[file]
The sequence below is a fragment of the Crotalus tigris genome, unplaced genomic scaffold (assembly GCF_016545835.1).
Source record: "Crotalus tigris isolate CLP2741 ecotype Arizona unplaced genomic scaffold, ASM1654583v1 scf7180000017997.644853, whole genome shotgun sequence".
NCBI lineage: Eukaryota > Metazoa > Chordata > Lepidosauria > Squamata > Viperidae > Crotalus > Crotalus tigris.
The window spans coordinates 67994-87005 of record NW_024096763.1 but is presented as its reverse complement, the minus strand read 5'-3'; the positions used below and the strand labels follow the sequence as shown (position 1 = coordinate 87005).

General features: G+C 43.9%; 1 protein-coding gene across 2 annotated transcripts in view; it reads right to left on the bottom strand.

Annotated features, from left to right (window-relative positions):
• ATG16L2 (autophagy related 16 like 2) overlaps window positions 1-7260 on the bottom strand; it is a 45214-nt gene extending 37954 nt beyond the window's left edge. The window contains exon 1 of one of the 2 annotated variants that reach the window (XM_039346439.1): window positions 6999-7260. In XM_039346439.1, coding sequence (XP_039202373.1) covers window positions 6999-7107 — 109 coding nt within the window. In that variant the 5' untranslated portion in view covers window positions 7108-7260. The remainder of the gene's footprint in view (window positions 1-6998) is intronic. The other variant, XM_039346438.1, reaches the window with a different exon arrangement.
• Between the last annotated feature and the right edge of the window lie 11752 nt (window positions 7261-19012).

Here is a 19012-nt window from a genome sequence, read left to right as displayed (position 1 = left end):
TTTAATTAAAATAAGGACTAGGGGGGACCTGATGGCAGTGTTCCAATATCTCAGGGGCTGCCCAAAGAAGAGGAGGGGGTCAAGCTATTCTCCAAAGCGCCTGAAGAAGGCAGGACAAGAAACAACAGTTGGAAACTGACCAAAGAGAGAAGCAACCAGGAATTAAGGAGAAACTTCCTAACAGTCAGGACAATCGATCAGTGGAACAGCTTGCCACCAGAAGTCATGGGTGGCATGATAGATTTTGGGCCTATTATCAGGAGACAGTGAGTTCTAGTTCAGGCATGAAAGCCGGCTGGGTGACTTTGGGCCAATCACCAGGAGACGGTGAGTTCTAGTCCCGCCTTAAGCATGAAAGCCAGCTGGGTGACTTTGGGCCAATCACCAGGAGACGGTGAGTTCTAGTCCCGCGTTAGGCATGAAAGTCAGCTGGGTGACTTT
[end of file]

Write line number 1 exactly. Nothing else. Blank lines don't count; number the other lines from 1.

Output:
The sequence below is a fragment of the Crotalus tigris genome, unplaced genomic scaffold (assembly GCF_016545835.1).